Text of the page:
Prohibition and the Drug War

Regulating guns and migrants haven't been the only excuses given for expanding federal power in the name of national uniformity. Centralized control was also deemed to be necessary in order to control the transport and manufacture of alcoholic beverages. In the years leading up to the adoption of nationwide prohibition, all but sixteen states had adopted their own versions of prohibition. For the moralists, however, this wasn't enough. Those states where alcohol remained legal—mostly states with large numbers of Catholics and ethnic Germans—offered a haven to residents of "dry" states, who could easily cross over into the "wet" states.  Even worse, people could illegally import alcohol into dry states from wet ones with relative ease. By imposing nationwide prohibition on everyone, however, access to alcohol could be more easily attacked.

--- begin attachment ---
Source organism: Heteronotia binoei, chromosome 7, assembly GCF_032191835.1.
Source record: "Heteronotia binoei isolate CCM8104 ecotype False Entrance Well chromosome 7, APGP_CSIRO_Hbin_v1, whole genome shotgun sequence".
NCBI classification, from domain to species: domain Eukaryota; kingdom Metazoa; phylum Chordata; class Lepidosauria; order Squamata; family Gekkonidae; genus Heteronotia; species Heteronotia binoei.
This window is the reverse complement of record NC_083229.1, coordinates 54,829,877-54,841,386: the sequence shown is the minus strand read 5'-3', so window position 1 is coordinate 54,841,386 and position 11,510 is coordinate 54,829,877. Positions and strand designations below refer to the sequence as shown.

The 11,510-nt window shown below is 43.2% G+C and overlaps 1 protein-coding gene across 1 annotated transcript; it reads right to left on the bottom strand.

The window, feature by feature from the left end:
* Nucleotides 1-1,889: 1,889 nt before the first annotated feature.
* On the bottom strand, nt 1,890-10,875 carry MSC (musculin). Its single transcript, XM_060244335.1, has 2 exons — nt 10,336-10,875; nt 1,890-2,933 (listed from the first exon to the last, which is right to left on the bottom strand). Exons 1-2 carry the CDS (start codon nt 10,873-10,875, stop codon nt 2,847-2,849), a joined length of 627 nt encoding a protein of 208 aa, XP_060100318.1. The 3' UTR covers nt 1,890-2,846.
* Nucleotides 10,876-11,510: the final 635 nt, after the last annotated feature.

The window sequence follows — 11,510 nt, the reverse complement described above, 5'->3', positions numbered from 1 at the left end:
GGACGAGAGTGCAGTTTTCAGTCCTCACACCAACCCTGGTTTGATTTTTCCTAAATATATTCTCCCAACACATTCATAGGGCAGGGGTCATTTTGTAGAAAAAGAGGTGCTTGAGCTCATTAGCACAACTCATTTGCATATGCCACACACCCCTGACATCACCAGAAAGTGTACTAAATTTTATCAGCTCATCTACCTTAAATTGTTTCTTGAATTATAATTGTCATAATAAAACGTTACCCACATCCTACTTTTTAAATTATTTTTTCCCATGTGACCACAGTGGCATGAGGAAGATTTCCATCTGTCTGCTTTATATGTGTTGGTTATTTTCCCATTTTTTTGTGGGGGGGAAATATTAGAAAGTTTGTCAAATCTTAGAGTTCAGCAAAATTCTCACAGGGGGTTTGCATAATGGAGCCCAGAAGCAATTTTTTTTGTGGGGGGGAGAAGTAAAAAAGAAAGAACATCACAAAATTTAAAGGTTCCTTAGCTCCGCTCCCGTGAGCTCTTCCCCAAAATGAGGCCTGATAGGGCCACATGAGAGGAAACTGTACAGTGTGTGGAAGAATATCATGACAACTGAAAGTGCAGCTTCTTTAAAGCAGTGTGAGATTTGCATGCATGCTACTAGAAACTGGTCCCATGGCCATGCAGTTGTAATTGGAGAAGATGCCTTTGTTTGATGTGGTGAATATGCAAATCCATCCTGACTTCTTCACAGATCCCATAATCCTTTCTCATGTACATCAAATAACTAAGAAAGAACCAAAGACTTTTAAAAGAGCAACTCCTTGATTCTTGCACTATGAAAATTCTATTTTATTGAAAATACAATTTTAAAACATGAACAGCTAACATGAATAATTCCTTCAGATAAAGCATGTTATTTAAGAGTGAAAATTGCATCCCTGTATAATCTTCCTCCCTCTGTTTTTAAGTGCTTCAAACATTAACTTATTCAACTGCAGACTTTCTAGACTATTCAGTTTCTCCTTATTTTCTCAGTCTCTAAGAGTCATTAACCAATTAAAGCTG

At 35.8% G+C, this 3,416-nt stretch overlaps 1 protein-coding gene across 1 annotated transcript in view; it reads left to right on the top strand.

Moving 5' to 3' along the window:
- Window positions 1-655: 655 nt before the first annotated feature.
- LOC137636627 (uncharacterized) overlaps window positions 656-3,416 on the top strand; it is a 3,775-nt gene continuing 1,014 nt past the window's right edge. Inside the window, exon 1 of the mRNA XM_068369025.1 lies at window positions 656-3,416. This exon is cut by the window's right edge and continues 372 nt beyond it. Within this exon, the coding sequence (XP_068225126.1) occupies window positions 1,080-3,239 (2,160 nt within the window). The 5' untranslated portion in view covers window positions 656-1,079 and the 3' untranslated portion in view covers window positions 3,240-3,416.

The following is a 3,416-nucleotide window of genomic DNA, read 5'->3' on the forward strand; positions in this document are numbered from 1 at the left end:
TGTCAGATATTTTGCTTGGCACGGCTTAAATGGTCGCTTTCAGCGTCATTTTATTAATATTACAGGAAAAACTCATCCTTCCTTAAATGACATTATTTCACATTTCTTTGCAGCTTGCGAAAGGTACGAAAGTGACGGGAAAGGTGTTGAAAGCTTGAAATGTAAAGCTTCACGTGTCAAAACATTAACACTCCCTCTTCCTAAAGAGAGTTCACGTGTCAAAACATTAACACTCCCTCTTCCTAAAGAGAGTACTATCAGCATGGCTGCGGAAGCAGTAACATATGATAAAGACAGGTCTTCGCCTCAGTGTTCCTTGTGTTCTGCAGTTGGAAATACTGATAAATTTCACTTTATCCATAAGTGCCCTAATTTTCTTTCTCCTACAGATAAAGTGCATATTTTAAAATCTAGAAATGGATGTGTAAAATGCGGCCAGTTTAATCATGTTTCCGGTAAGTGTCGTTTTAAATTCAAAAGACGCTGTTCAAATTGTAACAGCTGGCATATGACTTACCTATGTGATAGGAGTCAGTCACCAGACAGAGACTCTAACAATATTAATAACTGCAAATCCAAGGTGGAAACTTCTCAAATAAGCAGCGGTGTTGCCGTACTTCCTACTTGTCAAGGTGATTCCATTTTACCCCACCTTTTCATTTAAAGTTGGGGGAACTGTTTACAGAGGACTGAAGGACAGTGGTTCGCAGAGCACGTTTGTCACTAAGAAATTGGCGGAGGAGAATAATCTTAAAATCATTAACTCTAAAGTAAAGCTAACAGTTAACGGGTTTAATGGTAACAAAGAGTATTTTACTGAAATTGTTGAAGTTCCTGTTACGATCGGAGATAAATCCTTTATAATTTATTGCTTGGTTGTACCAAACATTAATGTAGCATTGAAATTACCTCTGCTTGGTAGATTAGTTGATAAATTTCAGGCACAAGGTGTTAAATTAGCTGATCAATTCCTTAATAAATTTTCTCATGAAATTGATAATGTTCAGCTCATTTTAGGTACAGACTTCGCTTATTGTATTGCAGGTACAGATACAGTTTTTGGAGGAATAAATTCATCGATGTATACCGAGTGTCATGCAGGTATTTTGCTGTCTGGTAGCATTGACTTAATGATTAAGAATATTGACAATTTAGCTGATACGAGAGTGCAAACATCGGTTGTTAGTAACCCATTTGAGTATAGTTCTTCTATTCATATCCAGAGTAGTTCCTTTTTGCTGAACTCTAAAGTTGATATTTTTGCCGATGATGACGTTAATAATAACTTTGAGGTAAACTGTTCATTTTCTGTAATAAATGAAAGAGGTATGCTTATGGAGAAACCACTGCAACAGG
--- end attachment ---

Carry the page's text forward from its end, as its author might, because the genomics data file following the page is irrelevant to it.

We see similar issues today as some states have begun to legalize recreational marijuana much to the dismay of officials in neighboring states. Once again, the answer is alleged to be the federalization of policy and the abolition of local prerogatives. In 2014, two marijuana prohibitionist states, Oklahoma and Nebraska, unsuccessfully sued Colorado in response to its legalization of recreational marijuana. The two states were concerned that the lack of a patrolled border between Colorado and its neighbors was an unacceptable threat to the public in prohibitionist states. Thus, the two states petitioned the court to declare state law null and void and to rule that federal law reigns supreme in matters of drug prohibition. Fortunately, on this particular issue the federal courts have not yet decided to declare federal law supreme, as they have many times before.